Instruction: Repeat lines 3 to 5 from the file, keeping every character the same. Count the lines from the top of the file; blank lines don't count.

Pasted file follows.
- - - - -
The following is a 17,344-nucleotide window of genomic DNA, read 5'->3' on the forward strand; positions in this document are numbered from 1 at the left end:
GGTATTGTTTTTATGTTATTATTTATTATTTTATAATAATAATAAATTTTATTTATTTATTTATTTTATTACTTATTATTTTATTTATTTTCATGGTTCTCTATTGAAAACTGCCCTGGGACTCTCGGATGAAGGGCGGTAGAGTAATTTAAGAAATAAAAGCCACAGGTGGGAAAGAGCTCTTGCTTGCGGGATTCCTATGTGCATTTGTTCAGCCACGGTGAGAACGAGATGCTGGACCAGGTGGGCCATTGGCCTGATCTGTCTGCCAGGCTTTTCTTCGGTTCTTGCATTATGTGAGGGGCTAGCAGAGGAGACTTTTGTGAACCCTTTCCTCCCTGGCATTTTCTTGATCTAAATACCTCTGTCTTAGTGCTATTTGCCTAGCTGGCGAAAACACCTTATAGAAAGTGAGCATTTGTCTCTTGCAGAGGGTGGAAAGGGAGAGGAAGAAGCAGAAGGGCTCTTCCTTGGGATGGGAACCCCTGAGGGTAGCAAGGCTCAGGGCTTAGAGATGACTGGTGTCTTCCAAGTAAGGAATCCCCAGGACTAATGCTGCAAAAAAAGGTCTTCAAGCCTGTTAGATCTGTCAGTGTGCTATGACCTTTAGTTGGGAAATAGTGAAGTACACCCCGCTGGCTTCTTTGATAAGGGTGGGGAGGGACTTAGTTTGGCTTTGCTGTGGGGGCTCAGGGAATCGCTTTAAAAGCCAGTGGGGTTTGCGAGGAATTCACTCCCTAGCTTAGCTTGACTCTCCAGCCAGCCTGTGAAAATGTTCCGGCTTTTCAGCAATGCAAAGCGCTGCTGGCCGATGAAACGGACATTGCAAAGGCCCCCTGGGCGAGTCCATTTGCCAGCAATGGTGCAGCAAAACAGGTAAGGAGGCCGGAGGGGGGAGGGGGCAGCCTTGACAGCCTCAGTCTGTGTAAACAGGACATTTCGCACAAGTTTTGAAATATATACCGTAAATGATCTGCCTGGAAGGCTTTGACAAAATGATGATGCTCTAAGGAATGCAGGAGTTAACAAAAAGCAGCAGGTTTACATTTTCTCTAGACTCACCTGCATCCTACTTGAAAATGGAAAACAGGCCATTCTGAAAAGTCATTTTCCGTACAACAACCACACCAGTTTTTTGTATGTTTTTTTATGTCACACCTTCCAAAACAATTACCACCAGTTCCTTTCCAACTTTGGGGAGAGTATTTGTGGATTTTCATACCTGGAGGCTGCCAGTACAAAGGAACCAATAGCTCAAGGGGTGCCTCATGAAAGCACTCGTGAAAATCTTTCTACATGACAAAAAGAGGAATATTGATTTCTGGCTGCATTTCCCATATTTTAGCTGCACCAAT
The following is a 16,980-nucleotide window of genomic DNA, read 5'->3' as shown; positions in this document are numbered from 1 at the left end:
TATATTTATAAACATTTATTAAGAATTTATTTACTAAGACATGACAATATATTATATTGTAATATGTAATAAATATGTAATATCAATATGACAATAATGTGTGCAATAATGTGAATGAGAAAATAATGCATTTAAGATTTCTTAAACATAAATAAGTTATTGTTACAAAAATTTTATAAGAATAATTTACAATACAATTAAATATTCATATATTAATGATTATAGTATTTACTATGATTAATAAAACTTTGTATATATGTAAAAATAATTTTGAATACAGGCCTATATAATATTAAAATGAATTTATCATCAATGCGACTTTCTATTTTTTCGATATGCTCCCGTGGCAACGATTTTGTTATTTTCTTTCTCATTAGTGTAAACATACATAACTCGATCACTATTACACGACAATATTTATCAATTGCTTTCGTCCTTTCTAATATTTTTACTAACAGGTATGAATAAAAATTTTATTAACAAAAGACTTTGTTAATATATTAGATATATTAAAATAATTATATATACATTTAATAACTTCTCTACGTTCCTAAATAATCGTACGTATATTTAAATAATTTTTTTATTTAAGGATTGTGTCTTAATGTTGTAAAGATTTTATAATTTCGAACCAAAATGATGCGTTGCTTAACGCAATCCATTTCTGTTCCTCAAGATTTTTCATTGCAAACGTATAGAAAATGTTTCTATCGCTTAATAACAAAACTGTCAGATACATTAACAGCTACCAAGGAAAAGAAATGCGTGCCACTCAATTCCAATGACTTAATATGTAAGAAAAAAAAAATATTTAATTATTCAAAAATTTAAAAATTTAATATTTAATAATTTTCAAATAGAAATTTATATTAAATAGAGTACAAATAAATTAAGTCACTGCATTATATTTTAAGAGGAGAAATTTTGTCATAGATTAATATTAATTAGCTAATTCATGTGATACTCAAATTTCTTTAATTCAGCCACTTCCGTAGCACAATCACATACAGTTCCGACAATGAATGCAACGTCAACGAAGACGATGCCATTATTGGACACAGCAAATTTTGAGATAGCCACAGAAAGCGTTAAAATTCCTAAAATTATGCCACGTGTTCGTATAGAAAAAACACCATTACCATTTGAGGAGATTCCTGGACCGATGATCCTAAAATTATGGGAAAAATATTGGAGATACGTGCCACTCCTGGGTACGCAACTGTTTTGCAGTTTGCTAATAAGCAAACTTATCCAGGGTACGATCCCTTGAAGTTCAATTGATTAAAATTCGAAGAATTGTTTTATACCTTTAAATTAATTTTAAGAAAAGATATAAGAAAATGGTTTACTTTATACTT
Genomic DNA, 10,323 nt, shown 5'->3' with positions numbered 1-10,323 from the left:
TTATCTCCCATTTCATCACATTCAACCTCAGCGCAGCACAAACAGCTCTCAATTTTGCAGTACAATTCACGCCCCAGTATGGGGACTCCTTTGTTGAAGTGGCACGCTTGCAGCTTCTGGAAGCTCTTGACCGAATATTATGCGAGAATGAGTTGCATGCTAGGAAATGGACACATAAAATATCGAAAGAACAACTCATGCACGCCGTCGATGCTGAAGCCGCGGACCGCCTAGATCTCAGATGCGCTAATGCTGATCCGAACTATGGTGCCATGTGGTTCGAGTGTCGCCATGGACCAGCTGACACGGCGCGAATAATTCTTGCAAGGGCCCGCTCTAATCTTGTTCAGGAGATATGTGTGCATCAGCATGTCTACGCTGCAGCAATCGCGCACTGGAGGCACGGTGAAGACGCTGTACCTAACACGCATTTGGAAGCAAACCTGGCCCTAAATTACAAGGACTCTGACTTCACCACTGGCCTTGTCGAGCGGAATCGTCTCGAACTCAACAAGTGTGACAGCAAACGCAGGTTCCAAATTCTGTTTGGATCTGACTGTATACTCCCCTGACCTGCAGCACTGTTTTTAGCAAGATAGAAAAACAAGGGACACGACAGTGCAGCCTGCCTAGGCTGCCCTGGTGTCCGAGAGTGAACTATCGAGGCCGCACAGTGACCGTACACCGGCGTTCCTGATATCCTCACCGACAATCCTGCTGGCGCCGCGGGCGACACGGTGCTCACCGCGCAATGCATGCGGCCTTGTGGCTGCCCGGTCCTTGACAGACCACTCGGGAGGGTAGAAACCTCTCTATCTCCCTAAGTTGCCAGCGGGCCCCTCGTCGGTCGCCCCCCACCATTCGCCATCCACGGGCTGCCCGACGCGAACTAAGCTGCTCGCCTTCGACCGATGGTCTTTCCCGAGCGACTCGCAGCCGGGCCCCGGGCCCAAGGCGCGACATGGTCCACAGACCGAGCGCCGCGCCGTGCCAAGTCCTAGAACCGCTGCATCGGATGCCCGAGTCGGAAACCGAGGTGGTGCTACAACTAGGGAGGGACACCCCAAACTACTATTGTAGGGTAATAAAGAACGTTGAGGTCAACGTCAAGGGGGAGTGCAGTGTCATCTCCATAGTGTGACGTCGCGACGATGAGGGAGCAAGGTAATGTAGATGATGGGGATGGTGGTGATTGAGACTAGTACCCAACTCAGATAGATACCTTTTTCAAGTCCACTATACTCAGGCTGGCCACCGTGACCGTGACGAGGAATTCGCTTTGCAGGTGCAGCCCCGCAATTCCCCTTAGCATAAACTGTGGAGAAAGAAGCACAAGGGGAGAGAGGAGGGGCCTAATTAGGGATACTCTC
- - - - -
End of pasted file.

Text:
The following is a 16,980-nucleotide window of genomic DNA, read 5'->3' as shown; positions in this document are numbered from 1 at the left end:
TATATTTATAAACATTTATTAAGAATTTATTTACTAAGACATGACAATATATTATATTGTAATATGTAATAAATATGTAATATCAATATGACAATAATGTGTGCAATAATGTGAATGAGAAAATAATGCATTTAAGATTTCTTAAACATAAATAAGTTATTGTTACAAAAATTTTATAAGAATAATTTACAATACAATTAAATATTCATATATTAATGATTATAGTATTTACTATGATTAATAAAACTTTGTATATATGTAAAAATAATTTTGAATACAGGCCTATATAATATTAAAATGAATTTATCATCAATGCGACTTTCTATTTTTTCGATATGCTCCCGTGGCAACGATTTTGTTATTTTCTTTCTCATTAGTGTAAACATACATAACTCGATCACTATTACACGACAATATTTATCAATTGCTTTCGTCCTTTCTAATATTTTTACTAACAGGTATGAATAAAAATTTTATTAACAAAAGACTTTGTTAATATATTAGATATATTAAAATAATTATATATACATTTAATAACTTCTCTACGTTCCTAAATAATCGTACGTATATTTAAATAATTTTTTTATTTAAGGATTGTGTCTTAATGTTGTAAAGATTTTATAATTTCGAACCAAAATGATGCGTTGCTTAACGCAATCCATTTCTGTTCCTCAAGATTTTTCATTGCAAACGTATAGAAAATGTTTCTATCGCTTAATAACAAAACTGTCAGATACATTAACAGCTACCAAGGAAAAGAAATGCGTGCCACTCAATTCCAATGACTTAATATGTAAGAAAAAAAAAATATTTAATTATTCAAAAATTTAAAAATTTAATATTTAATAATTTTCAAATAGAAATTTATATTAAATAGAGTACAAATAAATTAAGTCACTGCATTATATTTTAAGAGGAGAAATTTTGTCATAGATTAATATTAATTAGCTAATTCATGTGATACTCAAATTTCTTTAATTCAGCCACTTCCGTAGCACAATCACATACAGTTCCGACAATGAATGCAACGTCAACGAAGACGATGCCATTATTGGACACAGCAAATTTTGAGATAGCCACAGAAAGCGTTAAAATTCCTAAAATTATGCCACGTGTTCGTATAGAAAAAACACCATTACCATTTGAGGAGATTCCTGGACCGATGATCCTAAAATTATGGGAAAAATATTGGAGATACGTGCCACTCCTGGGTACGCAACTGTTTTGCAGTTTGCTAATAAGCAAACTTATCCAGGGTACGATCCCTTGAAGTTCAATTGATTAAAATTCGAAGAATTGTTTTATACCTTTAAATTAATTTTAAGAAAAGATATAAGAAAATGGTTTACTTTATACTT
Genomic DNA, 10,323 nt, shown 5'->3' with positions numbered 1-10,323 from the left: